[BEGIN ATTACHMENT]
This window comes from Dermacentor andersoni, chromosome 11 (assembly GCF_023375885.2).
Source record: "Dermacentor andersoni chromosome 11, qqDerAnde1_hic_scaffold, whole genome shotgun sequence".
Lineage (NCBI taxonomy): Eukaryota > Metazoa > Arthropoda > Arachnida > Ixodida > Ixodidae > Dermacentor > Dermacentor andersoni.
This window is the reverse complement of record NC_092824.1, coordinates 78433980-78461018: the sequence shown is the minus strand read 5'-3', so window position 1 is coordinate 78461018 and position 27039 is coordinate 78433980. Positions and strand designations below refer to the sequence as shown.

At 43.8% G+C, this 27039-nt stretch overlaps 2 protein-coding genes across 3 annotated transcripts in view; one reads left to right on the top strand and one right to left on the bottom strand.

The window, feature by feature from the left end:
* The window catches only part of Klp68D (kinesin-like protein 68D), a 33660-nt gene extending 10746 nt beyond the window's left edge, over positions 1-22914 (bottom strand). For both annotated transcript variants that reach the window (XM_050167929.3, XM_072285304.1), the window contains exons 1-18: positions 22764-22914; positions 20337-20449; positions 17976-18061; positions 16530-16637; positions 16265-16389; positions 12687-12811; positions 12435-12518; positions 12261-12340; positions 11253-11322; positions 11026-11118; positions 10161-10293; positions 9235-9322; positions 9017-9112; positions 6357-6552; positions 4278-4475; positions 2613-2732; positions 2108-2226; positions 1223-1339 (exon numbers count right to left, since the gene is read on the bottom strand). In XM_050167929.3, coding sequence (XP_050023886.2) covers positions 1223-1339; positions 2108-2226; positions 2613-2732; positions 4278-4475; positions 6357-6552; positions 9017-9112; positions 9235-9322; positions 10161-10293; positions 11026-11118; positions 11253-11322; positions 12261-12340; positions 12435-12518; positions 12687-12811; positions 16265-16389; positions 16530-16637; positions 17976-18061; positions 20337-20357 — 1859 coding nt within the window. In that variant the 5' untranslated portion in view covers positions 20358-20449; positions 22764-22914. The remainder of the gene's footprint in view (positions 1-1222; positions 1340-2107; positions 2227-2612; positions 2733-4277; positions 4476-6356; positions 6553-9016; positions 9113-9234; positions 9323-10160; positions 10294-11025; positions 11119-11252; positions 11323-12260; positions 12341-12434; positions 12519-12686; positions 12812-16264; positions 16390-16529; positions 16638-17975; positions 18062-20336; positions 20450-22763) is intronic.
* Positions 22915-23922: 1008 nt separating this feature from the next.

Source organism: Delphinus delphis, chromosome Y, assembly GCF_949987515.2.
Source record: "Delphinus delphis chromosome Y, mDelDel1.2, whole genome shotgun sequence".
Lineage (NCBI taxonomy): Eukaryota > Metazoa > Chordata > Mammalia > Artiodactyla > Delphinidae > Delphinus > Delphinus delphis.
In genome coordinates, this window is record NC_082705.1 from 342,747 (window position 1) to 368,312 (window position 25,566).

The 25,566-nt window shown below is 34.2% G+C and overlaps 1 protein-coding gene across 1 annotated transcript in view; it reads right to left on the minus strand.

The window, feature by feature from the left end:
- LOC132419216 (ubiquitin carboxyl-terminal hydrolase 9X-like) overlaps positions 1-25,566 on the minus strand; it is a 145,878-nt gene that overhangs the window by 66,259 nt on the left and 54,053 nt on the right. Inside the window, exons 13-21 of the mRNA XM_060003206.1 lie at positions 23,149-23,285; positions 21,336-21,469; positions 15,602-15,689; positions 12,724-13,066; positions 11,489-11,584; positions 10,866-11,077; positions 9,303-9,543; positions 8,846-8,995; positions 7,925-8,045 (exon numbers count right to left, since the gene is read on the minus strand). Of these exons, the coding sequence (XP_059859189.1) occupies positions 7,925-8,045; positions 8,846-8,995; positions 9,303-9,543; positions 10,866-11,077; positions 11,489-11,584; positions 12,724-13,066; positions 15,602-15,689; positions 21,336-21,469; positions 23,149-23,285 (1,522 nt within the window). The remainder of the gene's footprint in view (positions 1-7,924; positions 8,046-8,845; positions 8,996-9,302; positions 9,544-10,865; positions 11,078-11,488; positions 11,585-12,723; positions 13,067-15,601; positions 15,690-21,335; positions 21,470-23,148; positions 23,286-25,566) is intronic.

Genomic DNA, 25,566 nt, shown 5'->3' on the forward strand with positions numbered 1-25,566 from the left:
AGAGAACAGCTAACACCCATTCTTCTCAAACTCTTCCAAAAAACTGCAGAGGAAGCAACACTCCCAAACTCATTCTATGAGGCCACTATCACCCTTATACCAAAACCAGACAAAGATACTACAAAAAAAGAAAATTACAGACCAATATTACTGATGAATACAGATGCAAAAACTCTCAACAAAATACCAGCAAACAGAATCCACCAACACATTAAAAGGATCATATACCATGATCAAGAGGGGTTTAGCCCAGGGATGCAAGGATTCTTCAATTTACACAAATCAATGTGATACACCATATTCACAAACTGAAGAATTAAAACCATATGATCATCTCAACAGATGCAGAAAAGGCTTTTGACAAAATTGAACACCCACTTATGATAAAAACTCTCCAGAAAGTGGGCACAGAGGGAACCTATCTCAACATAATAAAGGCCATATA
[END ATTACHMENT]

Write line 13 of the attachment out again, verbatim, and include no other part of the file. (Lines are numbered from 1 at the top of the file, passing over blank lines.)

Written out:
The 25,566-nt window shown below is 34.2% G+C and overlaps 1 protein-coding gene across 1 annotated transcript in view; it reads right to left on the minus strand.